Single dose radiation is more effective for the UV-induced activation and proliferation of melanocytes than fractionated dose radiation
To establish whether the effect of fractionating radiation modifies the effects of ultraviolet (UV) radiation on epidermal melanocytes, we compared the clinical and histological effects of single high dose radiation against repeated intermediate to low dose radiation on epidermal melanocytes. Methods:
Three minimal erythema UV doses (MED) were administered to three sites on the buttocks of healthy volunteers. One site was irradiated with 0.5 MED UV every day for 6 consecutive days, another site was irradiated with 1 MED UV every second day, and a third site received a single dose of radiation with 3 MED UV. The treatment was replicated on the other buttock. For the evaluation of UV-induced erythema and pigmentation, erythema and melanin indices were measured at 2 and 14 days post-irradiation. For purposes of histological evaluation, tissue specimens taken from each irradiated site at 2 and 14 days post-irradiation and were stained with monoclonal antibodies against Mel-5, HMB-45 and tyrosinase. Fontana-Masson silver staining, DOPA staining and split DOPA reactions were also performed. Results:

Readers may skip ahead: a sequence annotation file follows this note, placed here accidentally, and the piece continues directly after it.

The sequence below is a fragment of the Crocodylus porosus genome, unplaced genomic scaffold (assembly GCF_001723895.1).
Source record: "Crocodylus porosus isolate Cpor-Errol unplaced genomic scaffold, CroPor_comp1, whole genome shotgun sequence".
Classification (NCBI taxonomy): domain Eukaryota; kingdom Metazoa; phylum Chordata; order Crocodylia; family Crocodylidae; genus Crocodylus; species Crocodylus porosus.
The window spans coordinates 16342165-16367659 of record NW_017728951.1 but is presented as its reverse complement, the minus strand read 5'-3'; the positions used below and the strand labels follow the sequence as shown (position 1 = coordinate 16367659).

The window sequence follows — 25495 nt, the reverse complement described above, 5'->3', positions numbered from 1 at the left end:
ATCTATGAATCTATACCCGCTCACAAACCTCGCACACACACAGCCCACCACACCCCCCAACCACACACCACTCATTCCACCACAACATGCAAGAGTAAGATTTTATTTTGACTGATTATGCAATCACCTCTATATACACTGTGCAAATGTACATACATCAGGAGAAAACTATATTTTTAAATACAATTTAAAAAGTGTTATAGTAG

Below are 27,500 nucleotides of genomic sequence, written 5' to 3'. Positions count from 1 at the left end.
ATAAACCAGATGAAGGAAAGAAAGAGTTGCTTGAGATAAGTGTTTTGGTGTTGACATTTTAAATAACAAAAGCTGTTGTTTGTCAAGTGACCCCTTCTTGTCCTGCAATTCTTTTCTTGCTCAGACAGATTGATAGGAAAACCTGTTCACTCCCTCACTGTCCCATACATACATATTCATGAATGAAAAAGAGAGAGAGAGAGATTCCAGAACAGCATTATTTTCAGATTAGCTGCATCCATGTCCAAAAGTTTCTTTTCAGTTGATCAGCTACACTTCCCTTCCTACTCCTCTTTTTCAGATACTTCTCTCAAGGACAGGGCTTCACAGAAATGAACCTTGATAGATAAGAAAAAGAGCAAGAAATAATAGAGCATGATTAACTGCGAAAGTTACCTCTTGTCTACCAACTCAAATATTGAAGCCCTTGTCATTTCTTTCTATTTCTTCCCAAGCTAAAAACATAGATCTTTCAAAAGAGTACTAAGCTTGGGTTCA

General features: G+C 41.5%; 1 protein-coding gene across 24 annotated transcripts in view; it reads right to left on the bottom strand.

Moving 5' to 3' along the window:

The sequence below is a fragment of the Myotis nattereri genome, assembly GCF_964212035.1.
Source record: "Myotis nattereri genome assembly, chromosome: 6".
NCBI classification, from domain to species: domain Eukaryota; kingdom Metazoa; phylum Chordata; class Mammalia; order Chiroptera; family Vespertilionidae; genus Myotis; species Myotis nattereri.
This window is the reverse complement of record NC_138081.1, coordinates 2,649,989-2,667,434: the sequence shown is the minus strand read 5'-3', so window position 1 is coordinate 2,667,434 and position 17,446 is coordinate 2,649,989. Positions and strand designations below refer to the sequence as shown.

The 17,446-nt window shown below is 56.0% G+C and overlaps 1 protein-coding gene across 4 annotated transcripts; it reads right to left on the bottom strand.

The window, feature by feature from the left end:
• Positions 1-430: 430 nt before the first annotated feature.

At 14 days post-irradiation, UV radiation induced melanocyte activation, proliferation and melanogenesis in proportion to the radiation dose administered to each fraction. The most prominent responses were observed after single high doses of radiation. Conclusion:
When the total administered dose is identical, fractionation of radiation dose diminishes the effects of UV radiation on epidermal melanocytes. Furthermore, long, uninterrupted doses of UV radiation were found to more effective in inducing melanogenesis and melanocyte activation.
Document Type: Research Article
Affiliations: Department of Dermatology, Seoul National University College of Medicine, and Laboratory for Cutaneous Aging Research, Clinical Research Institute, Seoul National University Hospital, Seoul, Korea
Publication date: December 1, 2001